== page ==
I also like the work of  Laura Oldfield Ford (3.7 Narrative & visual style) that portrays different areas of London and urban decay in a distinctive visual style.

I decided to try and combine the two things to provide a backdrop to the animation sequence.

Quick mockup to test composition
Scene 1 being painted
Scene 1 background being painted – 2 x A2 joined to give a wide panorama aspect ratio
Scene 1 background INSTAGRAM copy
Scene 1 – The final background painted with black Indian Ink and liquid watercolour using a print roller and lollipop sticks
Scene 2 background
Scene 2 – Painted in the same way as Scene 1. A2 sized
Scene 1 background with character
Scene 1 with character and wire fence layers added to check visual style and composition

Creating the animation

Creating the animation was largely a technical exercise in me using Adobe Animate to create a fairly simple sequence made up of three scenes with one soundtrack.

I had to draw up the different foreground elements:

  • Two versions of the red car; front and side on
  • The animating facial features

Each scene was then animated separately and the whole sequence and sound were edited together using Premiere Rush (a lightweight version of Adobe Premier).

Scene 1 – establishing shot

  • Pan and zoom out to reveal road and underpass with a car speeding towards the camera

Scene 2 – Pan right

  • Pan across the panoramic background scene with car speeding through the frame against the movement of the camera pan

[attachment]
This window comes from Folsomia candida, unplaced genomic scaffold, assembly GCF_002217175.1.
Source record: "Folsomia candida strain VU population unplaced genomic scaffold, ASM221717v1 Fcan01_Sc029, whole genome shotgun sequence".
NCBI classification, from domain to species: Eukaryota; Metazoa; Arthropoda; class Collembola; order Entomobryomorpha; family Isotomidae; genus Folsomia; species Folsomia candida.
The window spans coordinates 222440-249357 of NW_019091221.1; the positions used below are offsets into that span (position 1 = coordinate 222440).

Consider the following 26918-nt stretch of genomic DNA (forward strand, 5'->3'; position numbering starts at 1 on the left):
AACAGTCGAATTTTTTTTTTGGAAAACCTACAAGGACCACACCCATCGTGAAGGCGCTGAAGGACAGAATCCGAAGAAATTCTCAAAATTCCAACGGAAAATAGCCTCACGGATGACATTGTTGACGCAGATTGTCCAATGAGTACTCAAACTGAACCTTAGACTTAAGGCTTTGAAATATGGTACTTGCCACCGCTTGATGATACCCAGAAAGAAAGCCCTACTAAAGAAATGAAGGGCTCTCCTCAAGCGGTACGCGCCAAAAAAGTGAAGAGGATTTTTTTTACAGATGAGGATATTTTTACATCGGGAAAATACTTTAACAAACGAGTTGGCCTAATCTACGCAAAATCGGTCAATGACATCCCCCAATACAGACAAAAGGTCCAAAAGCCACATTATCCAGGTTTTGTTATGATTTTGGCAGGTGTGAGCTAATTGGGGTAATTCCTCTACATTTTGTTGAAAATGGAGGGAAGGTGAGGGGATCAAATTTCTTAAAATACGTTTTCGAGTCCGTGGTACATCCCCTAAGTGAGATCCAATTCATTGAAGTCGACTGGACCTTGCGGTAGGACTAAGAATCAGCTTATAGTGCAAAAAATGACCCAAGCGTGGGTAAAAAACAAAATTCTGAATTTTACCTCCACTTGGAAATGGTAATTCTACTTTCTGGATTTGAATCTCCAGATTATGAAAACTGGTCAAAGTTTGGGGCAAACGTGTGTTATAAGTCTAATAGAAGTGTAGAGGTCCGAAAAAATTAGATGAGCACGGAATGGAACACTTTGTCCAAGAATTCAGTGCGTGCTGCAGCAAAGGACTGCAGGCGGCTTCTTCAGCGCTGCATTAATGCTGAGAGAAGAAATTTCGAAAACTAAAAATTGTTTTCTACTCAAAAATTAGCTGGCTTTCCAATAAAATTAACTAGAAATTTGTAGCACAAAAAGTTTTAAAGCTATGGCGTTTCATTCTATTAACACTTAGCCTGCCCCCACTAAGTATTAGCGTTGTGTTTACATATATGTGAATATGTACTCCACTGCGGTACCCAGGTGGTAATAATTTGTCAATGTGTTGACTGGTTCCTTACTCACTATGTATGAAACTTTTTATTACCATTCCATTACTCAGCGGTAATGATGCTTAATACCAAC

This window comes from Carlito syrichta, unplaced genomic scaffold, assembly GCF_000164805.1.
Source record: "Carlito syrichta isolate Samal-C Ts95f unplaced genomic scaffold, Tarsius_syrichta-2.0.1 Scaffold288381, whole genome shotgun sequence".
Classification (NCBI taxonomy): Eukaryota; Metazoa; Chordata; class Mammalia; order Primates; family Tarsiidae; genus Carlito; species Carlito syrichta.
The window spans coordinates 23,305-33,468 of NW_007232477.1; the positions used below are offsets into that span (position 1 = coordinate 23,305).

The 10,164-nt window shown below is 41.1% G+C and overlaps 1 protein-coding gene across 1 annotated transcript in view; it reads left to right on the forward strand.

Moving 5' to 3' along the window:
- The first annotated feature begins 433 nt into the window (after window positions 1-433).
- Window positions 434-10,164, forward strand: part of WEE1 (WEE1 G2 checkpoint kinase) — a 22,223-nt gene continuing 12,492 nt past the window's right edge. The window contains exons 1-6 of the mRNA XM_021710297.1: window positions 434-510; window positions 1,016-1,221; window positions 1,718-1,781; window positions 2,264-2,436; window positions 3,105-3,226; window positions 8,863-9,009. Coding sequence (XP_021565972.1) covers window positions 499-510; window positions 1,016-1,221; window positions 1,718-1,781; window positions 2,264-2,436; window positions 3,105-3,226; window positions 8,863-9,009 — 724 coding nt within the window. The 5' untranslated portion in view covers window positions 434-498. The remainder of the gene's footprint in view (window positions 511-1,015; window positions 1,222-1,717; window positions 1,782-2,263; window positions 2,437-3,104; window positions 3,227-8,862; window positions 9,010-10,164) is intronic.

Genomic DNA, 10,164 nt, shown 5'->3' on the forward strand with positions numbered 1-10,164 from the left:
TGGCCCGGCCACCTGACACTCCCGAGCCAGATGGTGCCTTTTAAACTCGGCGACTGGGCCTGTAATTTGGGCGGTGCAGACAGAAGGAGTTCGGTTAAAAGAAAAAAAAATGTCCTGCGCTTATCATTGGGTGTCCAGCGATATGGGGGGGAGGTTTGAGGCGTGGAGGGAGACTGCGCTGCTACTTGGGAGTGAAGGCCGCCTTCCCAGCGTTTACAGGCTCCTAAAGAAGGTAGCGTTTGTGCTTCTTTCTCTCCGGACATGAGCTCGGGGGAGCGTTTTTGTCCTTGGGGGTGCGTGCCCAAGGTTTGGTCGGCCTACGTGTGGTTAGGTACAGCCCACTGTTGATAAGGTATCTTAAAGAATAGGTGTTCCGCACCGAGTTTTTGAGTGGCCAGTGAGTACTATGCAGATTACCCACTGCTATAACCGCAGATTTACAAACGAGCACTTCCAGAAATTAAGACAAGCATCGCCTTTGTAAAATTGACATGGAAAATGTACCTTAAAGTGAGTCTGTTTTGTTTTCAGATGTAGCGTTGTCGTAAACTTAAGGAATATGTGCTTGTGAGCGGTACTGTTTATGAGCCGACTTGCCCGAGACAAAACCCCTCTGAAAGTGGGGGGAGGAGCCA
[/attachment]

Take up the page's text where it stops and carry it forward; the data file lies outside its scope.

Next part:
Scene 3 – Reaction shot

  • Zoom and twist into close-up of the reaction on the character’s face to the crash using ‘traditional’ keyframe animation

I did numerous tests to prove how to achieve all of these results and then put in the time to make the final sequence.

The sound came from the excellent BBC Sound Effects Library and is fee to use for educational purposes.


What went well

  • Thinking about what ‘keeping it simple’ meant in terms of design and animated effects really paid off and was the right way to think about the exercise
  • Building on previous narrative illustration exercises resulted in a visual style that I think works well in describing the characters and place. It would have been easy to work within the constraints of the drawing tools provided by the software which would have resulted in a very ‘digital’ look rather than combining this with more ‘traditional’ analogue techniques
  • The BBC Sound Effects Library is a fantastic resource that is free to use for educational purposes
  • Using Adobe Premier Rush to edit the scenes together was so much more flexible than trying to use Animate to sync sound and work out timings
  • I was pleased with the motion blur that I applied to the speeding car to give more of a sense of speed

What I’d do differently/better

  • It takes time and experience to get proficient at using a new software application and understanding/discovering the tricks to get the most out of what it can do
  • Adobe Premier Rush is excellent for simple editing but has quite a few limitations if you want to achieve precision cuts and editing to sound. I think I’d probably use the full Adobe Premier application if I was to do anything more complicated in the future
  • I think the sequence could be tighter and some of the framing could be better